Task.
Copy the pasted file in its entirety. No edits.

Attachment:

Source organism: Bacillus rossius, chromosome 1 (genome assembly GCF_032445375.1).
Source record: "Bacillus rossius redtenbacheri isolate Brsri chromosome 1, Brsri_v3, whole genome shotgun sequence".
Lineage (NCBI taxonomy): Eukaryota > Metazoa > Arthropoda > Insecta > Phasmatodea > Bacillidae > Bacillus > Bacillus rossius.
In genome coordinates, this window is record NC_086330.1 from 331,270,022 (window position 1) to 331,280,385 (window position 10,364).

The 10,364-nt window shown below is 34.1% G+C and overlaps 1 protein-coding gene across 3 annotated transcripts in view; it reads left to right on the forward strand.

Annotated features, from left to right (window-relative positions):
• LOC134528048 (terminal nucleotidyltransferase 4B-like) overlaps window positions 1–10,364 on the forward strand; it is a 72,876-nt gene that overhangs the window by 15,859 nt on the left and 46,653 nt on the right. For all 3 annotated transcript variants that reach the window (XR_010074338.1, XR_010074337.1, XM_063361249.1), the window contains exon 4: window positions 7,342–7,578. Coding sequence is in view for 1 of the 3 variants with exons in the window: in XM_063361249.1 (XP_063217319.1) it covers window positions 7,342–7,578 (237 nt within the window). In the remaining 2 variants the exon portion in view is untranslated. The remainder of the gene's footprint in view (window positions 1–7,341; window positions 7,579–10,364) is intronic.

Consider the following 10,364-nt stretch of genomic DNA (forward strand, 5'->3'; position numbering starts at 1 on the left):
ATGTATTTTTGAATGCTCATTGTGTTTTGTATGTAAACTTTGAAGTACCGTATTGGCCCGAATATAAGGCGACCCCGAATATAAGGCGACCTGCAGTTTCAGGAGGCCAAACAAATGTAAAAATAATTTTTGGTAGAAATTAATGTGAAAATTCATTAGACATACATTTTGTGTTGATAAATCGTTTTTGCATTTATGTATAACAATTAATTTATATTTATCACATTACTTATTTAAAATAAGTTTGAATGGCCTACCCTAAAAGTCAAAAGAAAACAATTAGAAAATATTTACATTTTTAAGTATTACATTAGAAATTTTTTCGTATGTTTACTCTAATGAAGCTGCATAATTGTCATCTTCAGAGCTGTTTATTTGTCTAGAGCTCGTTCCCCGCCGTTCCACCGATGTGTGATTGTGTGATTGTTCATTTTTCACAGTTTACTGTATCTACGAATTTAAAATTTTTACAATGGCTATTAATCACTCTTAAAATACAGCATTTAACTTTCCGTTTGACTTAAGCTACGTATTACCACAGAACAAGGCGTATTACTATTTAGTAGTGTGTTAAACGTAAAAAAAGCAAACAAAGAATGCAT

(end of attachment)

Source organism: Bacillus rossius, chromosome 1 (genome assembly GCF_032445375.1).
Source record: "Bacillus rossius redtenbacheri isolate Brsri chromosome 1, Brsri_v3, whole genome shotgun sequence".
Lineage (NCBI taxonomy): Eukaryota > Metazoa > Arthropoda > Insecta > Phasmatodea > Bacillidae > Bacillus > Bacillus rossius.
In genome coordinates, this window is record NC_086330.1 from 331,270,022 (window position 1) to 331,280,385 (window position 10,364).

The 10,364-nt window shown below is 34.1% G+C and overlaps 1 protein-coding gene across 3 annotated transcripts in view; it reads left to right on the forward strand.

Annotated features, from left to right (window-relative positions):
• LOC134528048 (terminal nucleotidyltransferase 4B-like) overlaps window positions 1–10,364 on the forward strand; it is a 72,876-nt gene that overhangs the window by 15,859 nt on the left and 46,653 nt on the right. For all 3 annotated transcript variants that reach the window (XR_010074338.1, XR_010074337.1, XM_063361249.1), the window contains exon 4: window positions 7,342–7,578. Coding sequence is in view for 1 of the 3 variants with exons in the window: in XM_063361249.1 (XP_063217319.1) it covers window positions 7,342–7,578 (237 nt within the window). In the remaining 2 variants the exon portion in view is untranslated. The remainder of the gene's footprint in view (window positions 1–7,341; window positions 7,579–10,364) is intronic.

Consider the following 10,364-nt stretch of genomic DNA (forward strand, 5'->3'; position numbering starts at 1 on the left):
ATGTATTTTTGAATGCTCATTGTGTTTTGTATGTAAACTTTGAAGTACCGTATTGGCCCGAATATAAGGCGACCCCGAATATAAGGCGACCTGCAGTTTCAGGAGGCCAAACAAATGTAAAAATAATTTTTGGTAGAAATTAATGTGAAAATTCATTAGACATACATTTTGTGTTGATAAATCGTTTTTGCATTTATGTATAACAATTAATTTATATTTATCACATTACTTATTTAAAATAAGTTTGAATGGCCTACCCTAAAAGTCAAAAGAAAACAATTAGAAAATATTTACATTTTTAAGTATTACATTAGAAATTTTTTCGTATGTTTACTCTAATGAAGCTGCATAATTGTCATCTTCAGAGCTGTTTATTTGTCTAGAGCTCGTTCCCCGCCGTTCCACCGATGTGTGATTGTGTGATTGTTCATTTTTCACAGTTTACTGTATCTACGAATTTAAAATTTTTACAATGGCTATTAATCACTCTTAAAATACAGCATTTAACTTTCCGTTTGACTTAAGCTACGTATTACCACAGAACAAGGCGTATTACTATTTAGTAGTGTGTTAAACGTAAAAAAAGCAAACAAAGAATGCAT